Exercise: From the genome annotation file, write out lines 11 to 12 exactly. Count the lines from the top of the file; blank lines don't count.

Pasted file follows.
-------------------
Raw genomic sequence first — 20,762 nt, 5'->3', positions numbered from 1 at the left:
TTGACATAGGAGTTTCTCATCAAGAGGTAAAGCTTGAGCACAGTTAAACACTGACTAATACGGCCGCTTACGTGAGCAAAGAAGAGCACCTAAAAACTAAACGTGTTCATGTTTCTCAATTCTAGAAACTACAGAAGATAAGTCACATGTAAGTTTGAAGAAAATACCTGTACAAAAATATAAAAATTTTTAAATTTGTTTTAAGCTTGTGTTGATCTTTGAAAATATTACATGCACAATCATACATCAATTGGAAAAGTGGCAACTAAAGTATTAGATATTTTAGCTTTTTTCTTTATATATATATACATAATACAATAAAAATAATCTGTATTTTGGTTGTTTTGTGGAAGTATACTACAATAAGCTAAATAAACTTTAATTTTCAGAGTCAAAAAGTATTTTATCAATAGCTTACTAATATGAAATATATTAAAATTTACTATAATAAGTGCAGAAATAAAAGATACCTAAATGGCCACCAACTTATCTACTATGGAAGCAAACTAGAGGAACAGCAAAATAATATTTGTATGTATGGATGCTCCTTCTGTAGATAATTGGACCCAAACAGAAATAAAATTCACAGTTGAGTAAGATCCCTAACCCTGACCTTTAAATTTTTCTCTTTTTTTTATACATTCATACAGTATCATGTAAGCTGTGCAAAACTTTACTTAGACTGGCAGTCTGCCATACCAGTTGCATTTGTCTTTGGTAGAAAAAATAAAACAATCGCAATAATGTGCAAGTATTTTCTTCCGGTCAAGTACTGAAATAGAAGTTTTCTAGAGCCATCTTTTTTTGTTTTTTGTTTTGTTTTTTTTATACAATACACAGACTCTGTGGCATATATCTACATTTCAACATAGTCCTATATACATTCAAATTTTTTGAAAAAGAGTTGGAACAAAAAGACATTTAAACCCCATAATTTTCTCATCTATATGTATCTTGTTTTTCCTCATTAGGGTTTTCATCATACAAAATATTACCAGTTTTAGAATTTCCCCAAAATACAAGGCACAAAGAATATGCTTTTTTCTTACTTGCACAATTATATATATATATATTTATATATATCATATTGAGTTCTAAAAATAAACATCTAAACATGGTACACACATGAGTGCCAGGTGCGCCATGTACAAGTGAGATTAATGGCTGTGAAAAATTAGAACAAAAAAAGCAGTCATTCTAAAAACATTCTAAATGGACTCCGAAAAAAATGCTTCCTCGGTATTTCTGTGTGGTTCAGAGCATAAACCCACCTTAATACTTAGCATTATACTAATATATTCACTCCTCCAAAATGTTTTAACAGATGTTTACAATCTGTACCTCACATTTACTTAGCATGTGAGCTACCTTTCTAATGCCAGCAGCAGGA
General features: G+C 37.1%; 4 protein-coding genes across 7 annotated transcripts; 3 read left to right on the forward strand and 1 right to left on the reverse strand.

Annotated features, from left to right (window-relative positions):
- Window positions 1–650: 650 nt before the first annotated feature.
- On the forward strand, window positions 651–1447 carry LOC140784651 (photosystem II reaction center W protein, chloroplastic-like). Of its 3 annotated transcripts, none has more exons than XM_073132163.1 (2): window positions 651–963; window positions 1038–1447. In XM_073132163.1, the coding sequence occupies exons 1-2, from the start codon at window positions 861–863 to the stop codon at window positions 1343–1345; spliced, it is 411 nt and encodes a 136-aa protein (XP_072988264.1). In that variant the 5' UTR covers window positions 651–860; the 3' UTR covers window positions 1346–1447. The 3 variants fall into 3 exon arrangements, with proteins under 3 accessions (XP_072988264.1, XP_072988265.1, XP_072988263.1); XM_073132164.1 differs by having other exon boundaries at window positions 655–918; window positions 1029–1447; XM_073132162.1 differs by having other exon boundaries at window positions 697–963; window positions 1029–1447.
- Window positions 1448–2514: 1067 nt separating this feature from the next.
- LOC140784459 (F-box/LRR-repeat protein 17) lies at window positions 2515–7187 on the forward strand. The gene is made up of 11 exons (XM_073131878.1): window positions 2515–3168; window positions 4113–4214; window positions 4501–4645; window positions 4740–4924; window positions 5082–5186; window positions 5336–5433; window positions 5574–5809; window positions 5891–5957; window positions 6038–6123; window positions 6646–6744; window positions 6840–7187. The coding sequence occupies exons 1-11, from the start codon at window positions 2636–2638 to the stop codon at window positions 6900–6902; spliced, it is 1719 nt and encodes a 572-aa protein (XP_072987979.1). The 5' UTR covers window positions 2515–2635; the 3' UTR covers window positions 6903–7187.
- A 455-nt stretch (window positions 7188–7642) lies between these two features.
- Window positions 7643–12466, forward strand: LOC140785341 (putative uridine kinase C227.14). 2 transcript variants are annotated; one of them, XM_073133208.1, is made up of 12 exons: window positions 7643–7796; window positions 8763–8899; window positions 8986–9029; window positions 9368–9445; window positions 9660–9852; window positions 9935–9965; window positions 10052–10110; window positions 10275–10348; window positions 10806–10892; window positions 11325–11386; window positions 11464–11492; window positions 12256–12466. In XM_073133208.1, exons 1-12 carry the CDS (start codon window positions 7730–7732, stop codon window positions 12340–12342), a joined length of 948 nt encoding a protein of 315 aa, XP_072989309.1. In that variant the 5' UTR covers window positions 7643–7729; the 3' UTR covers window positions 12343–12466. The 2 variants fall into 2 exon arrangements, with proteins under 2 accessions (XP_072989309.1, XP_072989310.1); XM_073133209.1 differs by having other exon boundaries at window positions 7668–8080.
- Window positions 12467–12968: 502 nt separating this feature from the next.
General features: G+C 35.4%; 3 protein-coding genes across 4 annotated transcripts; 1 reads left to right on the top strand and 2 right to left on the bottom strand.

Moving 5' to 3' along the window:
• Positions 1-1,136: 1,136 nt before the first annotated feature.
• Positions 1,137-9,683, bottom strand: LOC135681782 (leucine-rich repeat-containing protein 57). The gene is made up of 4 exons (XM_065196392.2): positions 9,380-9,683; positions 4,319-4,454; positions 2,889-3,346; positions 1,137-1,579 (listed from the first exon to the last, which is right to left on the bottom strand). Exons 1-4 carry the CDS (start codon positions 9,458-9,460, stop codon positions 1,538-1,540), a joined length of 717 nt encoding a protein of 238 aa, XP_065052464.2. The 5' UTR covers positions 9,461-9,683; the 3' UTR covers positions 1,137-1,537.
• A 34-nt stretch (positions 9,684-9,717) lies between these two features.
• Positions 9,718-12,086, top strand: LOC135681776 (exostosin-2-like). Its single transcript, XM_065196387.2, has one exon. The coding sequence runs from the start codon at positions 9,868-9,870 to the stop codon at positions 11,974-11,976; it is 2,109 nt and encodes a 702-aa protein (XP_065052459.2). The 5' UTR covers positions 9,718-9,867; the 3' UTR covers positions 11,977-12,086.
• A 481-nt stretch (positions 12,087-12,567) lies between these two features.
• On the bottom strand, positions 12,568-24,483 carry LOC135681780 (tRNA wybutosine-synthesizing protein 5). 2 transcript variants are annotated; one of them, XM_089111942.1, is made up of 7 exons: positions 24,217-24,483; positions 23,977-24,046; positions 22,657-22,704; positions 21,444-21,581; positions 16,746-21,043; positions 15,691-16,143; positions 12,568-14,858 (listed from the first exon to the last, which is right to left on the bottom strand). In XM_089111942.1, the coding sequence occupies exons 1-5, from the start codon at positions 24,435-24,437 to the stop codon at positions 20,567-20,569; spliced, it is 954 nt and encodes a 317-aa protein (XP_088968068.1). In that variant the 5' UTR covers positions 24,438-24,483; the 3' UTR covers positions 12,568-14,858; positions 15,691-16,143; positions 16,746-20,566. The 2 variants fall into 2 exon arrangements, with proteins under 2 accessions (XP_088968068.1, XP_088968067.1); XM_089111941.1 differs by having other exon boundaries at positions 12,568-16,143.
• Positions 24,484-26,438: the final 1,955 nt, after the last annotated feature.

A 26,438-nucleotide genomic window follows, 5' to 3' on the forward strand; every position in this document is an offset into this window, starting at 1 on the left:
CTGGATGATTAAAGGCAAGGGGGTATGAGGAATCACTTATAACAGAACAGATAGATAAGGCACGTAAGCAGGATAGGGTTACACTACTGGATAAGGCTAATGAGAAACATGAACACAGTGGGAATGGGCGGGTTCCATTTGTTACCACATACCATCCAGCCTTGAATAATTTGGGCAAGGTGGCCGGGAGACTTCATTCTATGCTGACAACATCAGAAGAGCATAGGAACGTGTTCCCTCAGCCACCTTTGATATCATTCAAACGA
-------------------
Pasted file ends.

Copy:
- Window positions 12467–12968: 502 nt separating this feature from the next.
General features: G+C 35.4%; 3 protein-coding genes across 4 annotated transcripts; 1 reads left to right on the top strand and 2 right to left on the bottom strand.